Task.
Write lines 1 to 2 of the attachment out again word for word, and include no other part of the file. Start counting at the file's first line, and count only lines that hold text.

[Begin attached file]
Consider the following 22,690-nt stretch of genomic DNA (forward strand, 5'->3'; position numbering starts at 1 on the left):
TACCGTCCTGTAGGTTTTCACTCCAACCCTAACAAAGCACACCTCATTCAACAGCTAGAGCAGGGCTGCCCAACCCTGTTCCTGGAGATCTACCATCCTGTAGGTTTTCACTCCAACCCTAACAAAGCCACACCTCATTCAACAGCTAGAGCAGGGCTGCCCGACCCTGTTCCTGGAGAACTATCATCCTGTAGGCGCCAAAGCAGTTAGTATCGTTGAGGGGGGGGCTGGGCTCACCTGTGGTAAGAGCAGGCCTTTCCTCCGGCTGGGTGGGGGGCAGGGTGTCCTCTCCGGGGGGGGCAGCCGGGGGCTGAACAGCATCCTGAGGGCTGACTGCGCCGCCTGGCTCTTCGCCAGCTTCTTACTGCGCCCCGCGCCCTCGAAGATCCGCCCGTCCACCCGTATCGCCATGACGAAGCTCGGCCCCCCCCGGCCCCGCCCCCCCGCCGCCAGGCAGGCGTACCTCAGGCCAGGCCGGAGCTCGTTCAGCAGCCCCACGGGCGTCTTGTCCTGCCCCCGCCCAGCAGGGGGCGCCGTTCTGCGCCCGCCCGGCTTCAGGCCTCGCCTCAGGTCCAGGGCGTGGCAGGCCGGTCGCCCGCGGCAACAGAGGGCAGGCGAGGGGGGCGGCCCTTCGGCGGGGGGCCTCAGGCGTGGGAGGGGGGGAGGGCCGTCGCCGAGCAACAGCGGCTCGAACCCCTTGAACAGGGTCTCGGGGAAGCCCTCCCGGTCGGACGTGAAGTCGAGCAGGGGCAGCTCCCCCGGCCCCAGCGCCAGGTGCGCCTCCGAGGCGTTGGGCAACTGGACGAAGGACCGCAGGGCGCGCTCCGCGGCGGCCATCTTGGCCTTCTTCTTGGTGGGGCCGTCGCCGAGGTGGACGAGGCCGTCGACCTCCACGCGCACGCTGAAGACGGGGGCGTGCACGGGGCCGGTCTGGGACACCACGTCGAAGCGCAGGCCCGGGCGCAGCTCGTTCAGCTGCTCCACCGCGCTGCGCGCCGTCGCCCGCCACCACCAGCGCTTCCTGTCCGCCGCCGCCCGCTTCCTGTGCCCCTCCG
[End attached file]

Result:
Consider the following 22,690-nt stretch of genomic DNA (forward strand, 5'->3'; position numbering starts at 1 on the left):
TACCGTCCTGTAGGTTTTCACTCCAACCCTAACAAAGCACACCTCATTCAACAGCTAGAGCAGGGCTGCCCAACCCTGTTCCTGGAGATCTACCATCCTGTAGGTTTTCACTCCAACCCTAACAAAGCCACACCTCATTCAACAGCTAGAGCAGGGCTGCCCGACCCTGTTCCTGGAGAACTATCATCCTGTAGGCGCCAAAGCAGTTAGTATCGTTGAGGGGGGGGCTGGGCTCACCTGTGGTAAGAGCAGGCCTTTCCTCCGGCTGGGTGGGGGGCAGGGTGTCCTCTCCGGGGGGGGCAGCCGGGGGCTGAACAGCATCCTGAGGGCTGACTGCGCCGCCTGGCTCTTCGCCAGCTTCTTACTGCGCCCCGCGCCCTCGAAGATCCGCCCGTCCACCCGTATCGCCATGACGAAGCTCGGCCCCCCCCGGCCCCGCCCCCCCGCCGCCAGGCAGGCGTACCTCAGGCCAGGCCGGAGCTCGTTCAGCAGCCCCACGGGCGTCTTGTCCTGCCCCCGCCCAGCAGGGGGCGCCGTTCTGCGCCCGCCCGGCTTCAGGCCTCGCCTCAGGTCCAGGGCGTGGCAGGCCGGTCGCCCGCGGCAACAGAGGGCAGGCGAGGGGGGCGGCCCTTCGGCGGGGGGCCTCAGGCGTGGGAGGGGGGGAGGGCCGTCGCCGAGCAACAGCGGCTCGAACCCCTTGAACAGGGTCTCGGGGAAGCCCTCCCGGTCGGACGTGAAGTCGAGCAGGGGCAGCTCCCCCGGCCCCAGCGCCAGGTGCGCCTCCGAGGCGTTGGGCAACTGGACGAAGGACCGCAGGGCGCGCTCCGCGGCGGCCATCTTGGCCTTCTTCTTGGTGGGGCCGTCGCCGAGGTGGACGAGGCCGTCGACCTCCACGCGCACGCTGAAGACGGGGGCGTGCACGGGGCCGGTCTGGGACACCACGTCGAAGCGCAGGCCCGGGCGCAGCTCGTTCAGCTGCTCCACCGCGCTGCGCGCCGTCGCCCGCCACCACCAGCGCTTCCTGTCCGCCGCCGCCCGCTTCCTGTGCCCCTCCG